Would I have a libel per se case

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Would I have a libel per se case

My ex sent a anonymous letter to my job saying they had someone working for them that had violent crimes. Then sent 2 more letters saying they had someone working for them that had a felony drug conviction. She never mentioned my name. The violent crime was false, the drug conviction was true from a long time ago. Her intent was for them to check backgrounds. I didn’t get fired but feel it has harmed me.

Asked on August 9, 2017 under Personal Injury, Texas

Answers:

SJZ, Member, New York Bar / FreeAdvice Contributing Attorney

Answered 3 years ago | Contributor

You probably do not have a viable case. 
Most importantly, nothing apparently happened to you. When you don't suffer any consequences, even if you sue and win, you typically only get nominal or de minimis compensation--often less than the cost of the lawsuit (I.e. it's about winning a moral victory, not about the compensation.) Remember, civil courts (lawsuits) are primarily about compensation for injuries or losses you suffered, so without negative consequences, there is little or nothing to sue over, since there nothing to compensate you for.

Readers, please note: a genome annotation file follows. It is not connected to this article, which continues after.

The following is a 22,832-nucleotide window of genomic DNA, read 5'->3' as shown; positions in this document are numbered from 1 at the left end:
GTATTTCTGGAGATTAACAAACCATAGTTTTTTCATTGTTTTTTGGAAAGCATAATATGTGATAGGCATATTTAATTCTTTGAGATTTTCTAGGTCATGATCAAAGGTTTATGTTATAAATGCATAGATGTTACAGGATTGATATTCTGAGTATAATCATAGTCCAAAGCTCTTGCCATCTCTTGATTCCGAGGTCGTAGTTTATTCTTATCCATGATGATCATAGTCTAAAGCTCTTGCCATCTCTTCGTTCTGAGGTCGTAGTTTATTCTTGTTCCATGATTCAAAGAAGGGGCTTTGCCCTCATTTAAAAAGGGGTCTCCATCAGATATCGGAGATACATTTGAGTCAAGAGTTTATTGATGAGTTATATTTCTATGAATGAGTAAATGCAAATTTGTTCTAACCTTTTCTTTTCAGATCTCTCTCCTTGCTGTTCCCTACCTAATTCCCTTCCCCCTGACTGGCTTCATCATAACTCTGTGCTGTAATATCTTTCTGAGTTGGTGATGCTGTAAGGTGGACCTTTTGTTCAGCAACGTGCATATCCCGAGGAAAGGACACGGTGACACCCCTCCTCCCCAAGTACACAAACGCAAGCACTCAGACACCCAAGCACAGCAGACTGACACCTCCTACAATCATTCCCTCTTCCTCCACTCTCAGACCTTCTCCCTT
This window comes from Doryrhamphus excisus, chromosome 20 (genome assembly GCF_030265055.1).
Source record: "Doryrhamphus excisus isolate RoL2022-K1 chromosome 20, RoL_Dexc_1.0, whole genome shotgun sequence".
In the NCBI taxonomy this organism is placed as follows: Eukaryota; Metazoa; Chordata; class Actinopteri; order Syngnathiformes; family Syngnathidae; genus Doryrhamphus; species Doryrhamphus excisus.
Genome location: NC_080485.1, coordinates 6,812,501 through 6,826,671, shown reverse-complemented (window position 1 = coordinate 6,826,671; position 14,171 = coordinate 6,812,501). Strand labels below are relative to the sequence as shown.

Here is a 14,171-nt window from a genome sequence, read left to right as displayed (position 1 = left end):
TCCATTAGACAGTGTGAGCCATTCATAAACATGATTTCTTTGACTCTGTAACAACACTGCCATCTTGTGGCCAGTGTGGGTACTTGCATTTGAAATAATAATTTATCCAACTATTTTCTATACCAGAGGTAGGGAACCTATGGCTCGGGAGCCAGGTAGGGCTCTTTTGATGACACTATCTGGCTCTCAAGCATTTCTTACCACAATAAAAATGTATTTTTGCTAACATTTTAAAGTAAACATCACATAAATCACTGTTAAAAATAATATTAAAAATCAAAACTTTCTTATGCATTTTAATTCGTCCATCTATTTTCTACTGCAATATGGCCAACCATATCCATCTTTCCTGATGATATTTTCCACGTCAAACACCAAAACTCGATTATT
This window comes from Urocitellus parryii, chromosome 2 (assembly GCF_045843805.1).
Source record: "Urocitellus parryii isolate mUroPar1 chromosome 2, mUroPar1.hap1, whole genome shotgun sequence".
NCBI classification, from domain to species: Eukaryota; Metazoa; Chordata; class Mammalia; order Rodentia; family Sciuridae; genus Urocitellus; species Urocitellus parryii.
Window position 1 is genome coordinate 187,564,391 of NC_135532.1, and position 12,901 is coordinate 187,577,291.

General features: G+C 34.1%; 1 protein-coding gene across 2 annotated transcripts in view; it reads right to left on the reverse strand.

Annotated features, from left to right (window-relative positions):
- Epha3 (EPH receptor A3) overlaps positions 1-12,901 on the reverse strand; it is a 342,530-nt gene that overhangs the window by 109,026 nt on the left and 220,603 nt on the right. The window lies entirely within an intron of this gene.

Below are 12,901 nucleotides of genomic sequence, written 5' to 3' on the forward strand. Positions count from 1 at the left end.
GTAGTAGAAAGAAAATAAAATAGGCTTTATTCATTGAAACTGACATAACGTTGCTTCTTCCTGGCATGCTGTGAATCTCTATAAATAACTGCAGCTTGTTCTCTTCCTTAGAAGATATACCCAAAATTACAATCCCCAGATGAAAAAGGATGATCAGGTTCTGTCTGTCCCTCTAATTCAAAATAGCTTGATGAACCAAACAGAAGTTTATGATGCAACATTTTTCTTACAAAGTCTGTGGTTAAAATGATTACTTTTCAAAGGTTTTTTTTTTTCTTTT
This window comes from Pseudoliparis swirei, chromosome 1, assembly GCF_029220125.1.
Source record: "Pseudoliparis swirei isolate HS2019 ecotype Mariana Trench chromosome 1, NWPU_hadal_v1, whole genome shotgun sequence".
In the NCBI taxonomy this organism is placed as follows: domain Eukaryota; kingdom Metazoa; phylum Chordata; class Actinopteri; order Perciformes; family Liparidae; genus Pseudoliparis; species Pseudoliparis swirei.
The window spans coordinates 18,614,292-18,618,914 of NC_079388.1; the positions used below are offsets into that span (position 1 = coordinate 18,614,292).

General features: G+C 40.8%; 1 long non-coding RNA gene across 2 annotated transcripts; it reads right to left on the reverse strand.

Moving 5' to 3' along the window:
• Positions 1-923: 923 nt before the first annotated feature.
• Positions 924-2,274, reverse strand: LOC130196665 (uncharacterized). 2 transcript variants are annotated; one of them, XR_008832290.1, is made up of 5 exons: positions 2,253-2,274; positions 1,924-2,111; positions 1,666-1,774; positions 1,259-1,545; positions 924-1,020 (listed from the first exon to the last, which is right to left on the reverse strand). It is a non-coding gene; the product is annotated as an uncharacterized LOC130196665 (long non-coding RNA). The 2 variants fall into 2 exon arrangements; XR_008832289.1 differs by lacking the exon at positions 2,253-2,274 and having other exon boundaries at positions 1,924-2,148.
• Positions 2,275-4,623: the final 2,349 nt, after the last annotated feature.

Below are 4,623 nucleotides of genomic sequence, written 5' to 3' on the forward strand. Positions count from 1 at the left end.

Second, unless you are the only employee (so that there was no need to name you), the fact that she did not mention your name would make it more difficult to show that *you* were defamed.
Third, the drug conviction was true, so that is not defamation at all, so only the violent-felony-related claim *might* support a liable lawsuit, subject, though, to the issues above.


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